The man set to be in charge of digital rights in Europe has refused to apologise for implying female celebrities were to blame after huge quantities of private nude images were stolen and leaked online.
The images were stolen by hackers who gained access to cloud storage databases and posted them online.
Anonymous hackers also threatened Emma Watson after she gave a speech at the UN imploring men to join the fight for gender equality - thought this threat has not been carried out.
"If someone is dumb enough as a celebrity to take a nude photo of themselves and put it online, they surely can't expect us to protect them," he said in his native German during a grilling with MEPs on Brussels, adding he was being "semi-serious".
"Stupidity is something you can only partly save people from."
This is the man who is due to become the EU's digital economy and society commissioner - the continent's top internet policy job - next month.
Despite uproar in response to the remarks, his spokesperson told the BBC he would not apologise.
Julia Rede, a German MEP representing the Pirate Party which campaigns for digital rights, said his comment was "unbelievable".
"The person applying to be in charge of shoring up trust in the internet so that Europeans do more business online just victim-blamed people whose personal data was accessed and spread without authorisation. He placed the moral blame for that crime squarely on the victims rather than the perpetrators," she wrote on her blog.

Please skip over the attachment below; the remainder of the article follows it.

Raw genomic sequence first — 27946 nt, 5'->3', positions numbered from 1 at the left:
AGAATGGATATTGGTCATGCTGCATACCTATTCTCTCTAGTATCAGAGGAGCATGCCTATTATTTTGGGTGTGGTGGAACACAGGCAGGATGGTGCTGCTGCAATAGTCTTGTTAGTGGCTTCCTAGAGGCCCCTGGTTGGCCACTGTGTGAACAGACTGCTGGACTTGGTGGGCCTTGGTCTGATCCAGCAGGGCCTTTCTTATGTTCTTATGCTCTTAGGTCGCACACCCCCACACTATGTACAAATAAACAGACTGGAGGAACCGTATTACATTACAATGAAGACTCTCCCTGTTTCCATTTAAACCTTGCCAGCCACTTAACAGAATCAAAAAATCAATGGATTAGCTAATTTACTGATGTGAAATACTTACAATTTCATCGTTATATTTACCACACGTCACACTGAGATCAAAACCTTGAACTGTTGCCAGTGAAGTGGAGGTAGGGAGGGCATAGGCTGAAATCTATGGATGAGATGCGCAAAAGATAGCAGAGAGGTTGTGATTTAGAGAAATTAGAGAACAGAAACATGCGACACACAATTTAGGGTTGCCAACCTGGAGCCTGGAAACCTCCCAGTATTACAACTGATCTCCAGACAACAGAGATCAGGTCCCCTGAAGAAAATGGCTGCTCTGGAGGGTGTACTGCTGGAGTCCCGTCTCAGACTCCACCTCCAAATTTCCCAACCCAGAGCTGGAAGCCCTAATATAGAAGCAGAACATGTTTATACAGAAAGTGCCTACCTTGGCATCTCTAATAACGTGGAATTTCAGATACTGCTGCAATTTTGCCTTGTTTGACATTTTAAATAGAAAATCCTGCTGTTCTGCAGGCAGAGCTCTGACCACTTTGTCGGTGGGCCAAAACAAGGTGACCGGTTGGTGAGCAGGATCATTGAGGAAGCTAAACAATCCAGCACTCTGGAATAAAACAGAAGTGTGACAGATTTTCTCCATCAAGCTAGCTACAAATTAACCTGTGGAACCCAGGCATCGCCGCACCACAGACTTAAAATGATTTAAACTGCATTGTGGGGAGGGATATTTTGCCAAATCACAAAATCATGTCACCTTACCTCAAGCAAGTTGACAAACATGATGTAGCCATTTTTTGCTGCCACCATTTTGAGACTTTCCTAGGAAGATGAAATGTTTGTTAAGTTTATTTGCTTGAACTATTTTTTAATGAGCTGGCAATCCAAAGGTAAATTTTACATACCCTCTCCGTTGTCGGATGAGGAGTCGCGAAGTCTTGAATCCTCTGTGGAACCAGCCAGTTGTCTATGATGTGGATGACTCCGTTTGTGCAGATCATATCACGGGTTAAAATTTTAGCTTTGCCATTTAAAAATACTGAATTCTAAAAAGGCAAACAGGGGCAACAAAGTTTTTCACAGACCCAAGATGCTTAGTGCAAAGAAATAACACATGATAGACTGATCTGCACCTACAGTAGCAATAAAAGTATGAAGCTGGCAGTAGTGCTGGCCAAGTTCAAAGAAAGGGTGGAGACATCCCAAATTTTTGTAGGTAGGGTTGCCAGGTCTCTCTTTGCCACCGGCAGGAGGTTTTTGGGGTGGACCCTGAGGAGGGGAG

"Private photos of female celebrities were published against their will.
"Far from what Oettinger is suggesting, they didn’t 'put the photos online'.
"The most likely sources of the photos were cloud-based phone backups. The women might not even have been aware of the backups’ existence, since they are created automatically in the background on many phones."
She suggested the fact Mr Oettinger has "no notable background" in internet policy could explain his failure to distinguish between cloud-based storage and the publicly-accessible internet.
Mr Oettinger, 60, is currently the EU's commissioner for energy, a role he took up after a career in regional politics with Germany's CDU party.
His poor English - the predominant language of the internet - has seen him mocked in his current role and when the appointment for digital rights was announced he claimed his 16-year-old son would "become my honourary adviser, I expect".
When asked by The Guardian if he stood by his comments about the leaking of photos, his office said: "Everyone has the right to privacy. The European commission called for a European cloud strategy in 2012 and continues to campaign for safe cloud computing.”
German magazine The Spiegel, which called the hackers who leaked the images "criminals", was distinctly unimpressed.
"Oettinger's comments showed he has no idea of current events that fall within the core area of his future ministry," it wrote.
"It also reflects a basic position: Anyone who uses the internet is to blame, as the EU Commission can not help, sorry.
"EU citizens should not expect too much of this digital Commissioner."